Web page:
Synthetic Protein Devices for Dynamic Modulation of Cellular Phenotypes

Michael M. Abbott Award Lecture
Wilfred Chen
Gore Professor of Chemical and Biomolecular Engineering
University of Delaware
CBIS Howard P. Isermann Auditorium
Thu, April 25, 2019 at 9:15 AM
Refreshments available in the Auditorium Gallery at 8:45 a.m.

      Inspired by the remarkable ability of natural protein switches to sense and respond to a wide range of environmental queues, here we report a strategy to engineer synthetic protein switches by using a generalizable strand displacement format to dynamically organize proteins with highly diverse and complex architectures. We showed that both DNA and coiled-coil peptide strand displacements can be used to dynamically control the spatial proximity and the corresponding functions of different proteins for both in vitro and in vivo applications. The general utility of the strategy was used to performing Boolean logic operations to provide explicit control of protein function using multi-input, reversible, and amplification architectures suitable for a wide range of applications.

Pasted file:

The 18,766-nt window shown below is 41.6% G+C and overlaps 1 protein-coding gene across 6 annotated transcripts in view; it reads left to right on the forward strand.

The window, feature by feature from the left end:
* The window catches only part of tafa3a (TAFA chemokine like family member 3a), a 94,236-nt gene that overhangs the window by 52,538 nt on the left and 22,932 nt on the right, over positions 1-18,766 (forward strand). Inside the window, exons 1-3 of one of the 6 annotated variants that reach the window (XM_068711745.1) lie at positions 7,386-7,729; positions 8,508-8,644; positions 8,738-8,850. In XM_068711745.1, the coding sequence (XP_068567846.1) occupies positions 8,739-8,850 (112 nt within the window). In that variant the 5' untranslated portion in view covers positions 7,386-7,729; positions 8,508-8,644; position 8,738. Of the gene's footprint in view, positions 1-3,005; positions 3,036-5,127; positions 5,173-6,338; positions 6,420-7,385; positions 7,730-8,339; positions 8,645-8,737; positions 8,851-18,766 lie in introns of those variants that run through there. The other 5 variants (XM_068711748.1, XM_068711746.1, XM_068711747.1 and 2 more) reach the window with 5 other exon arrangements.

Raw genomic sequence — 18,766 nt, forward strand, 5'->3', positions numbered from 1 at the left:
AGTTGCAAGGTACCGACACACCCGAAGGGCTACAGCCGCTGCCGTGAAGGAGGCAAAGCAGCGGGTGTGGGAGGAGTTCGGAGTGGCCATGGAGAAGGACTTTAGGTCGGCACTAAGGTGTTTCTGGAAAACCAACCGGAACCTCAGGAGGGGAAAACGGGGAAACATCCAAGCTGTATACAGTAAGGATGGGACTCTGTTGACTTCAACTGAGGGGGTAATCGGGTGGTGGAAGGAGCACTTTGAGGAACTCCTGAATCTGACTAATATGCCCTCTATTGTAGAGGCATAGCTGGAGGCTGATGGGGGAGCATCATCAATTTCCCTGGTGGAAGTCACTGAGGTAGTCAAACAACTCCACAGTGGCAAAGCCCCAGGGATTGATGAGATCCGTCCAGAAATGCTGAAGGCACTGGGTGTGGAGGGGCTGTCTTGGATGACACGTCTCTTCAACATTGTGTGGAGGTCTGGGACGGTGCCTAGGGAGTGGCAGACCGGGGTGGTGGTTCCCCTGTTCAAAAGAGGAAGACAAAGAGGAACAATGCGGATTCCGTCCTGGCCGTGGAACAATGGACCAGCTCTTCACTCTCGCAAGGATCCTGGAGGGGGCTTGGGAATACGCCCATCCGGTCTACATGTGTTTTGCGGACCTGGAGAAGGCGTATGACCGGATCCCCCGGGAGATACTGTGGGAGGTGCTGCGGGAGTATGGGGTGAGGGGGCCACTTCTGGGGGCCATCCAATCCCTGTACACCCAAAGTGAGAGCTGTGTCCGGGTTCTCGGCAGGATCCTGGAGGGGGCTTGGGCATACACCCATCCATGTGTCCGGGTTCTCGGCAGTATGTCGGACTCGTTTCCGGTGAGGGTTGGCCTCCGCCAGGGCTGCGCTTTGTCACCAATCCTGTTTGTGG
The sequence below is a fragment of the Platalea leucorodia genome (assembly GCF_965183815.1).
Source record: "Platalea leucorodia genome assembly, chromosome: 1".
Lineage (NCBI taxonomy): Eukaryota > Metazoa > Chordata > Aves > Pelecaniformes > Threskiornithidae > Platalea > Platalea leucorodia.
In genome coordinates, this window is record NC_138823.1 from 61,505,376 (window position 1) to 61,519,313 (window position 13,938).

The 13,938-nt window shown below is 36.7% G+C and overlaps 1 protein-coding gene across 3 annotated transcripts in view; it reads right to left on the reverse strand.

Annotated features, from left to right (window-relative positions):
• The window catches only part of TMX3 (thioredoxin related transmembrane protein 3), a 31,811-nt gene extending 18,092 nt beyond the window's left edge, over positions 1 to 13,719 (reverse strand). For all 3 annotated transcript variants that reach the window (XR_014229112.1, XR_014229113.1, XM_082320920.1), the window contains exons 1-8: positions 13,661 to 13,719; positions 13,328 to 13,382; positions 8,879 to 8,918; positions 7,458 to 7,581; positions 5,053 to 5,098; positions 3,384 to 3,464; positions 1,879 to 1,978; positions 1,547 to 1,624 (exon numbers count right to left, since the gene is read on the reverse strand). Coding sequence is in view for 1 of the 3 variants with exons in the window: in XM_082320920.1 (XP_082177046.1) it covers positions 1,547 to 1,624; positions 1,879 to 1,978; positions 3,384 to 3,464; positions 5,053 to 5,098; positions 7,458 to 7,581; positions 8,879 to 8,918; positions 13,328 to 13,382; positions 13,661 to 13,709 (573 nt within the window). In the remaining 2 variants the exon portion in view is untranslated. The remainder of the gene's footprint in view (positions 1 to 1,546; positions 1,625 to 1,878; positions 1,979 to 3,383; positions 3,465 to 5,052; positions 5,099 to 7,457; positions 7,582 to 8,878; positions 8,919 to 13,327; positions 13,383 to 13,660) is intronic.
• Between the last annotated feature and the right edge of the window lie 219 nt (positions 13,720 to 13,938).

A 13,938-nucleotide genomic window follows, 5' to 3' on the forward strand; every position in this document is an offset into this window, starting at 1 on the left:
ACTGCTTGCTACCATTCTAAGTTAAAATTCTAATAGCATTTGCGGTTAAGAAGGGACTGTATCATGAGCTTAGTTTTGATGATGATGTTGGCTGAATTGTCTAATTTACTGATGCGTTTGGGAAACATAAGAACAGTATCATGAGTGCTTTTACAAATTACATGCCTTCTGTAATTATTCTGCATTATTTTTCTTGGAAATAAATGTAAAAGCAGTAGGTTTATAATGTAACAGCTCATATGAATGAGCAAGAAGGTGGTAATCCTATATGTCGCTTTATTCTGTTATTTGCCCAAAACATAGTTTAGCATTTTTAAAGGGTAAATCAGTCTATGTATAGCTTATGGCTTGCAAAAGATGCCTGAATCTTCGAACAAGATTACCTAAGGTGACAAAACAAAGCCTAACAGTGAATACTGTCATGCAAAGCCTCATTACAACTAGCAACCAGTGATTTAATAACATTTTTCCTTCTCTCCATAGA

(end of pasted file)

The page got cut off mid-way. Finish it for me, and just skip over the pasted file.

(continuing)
Photo of Dr. Chen

Professor Wilfred Chen joined the University of Delaware in January 1, 2011 as the Gore Professor of Chemical Engineering. He obtained his B.S. degree from UCLA in 1988 and his Ph.D. from Caltech in 1993, both in Chemical Engineering. After one-year postdoc in Switzerland, he joined UC Riverside in 1994. He was Professor of Chemical and Environmental Engineering and the holder of Presidential Chair until he joined Delaware in 2011. His research interests are in Synthetic Biology and Protein Engineering. Prof. Chen has published more than 250 journal papers and delivered over 90 invited lectures. He serves on the editorial board for many scientific publications including Applied and Environmental Microbiology and Biotechnology and Bioengineering. He is also the editor/associate editor for Biochemical Engineering Journal, Biotechnology Journal, and AICHE Journal. He is a fellow of the American Association for the Advancement of Science (AAAS) and the American Institute for Medical and Biological Engineering (AIMBE).
          Prof. Chen has also received numerous awards, including NSF Career Award, AIChE Food, Pharmaceutical, and Bioengineering Division 15c Plenary Lecture, Biotechnology Progress Award for Excellence in Biological Engineering Publication, Daniel I.C. Wang Award for Excellence in Biochemical Engineering from AICHE/SBE, Marvin J. Johnson Award in Microbial & Biochemical Technology from ACS, and the AICHE Food, Pharmaceutical & Bioengineering Division Award.

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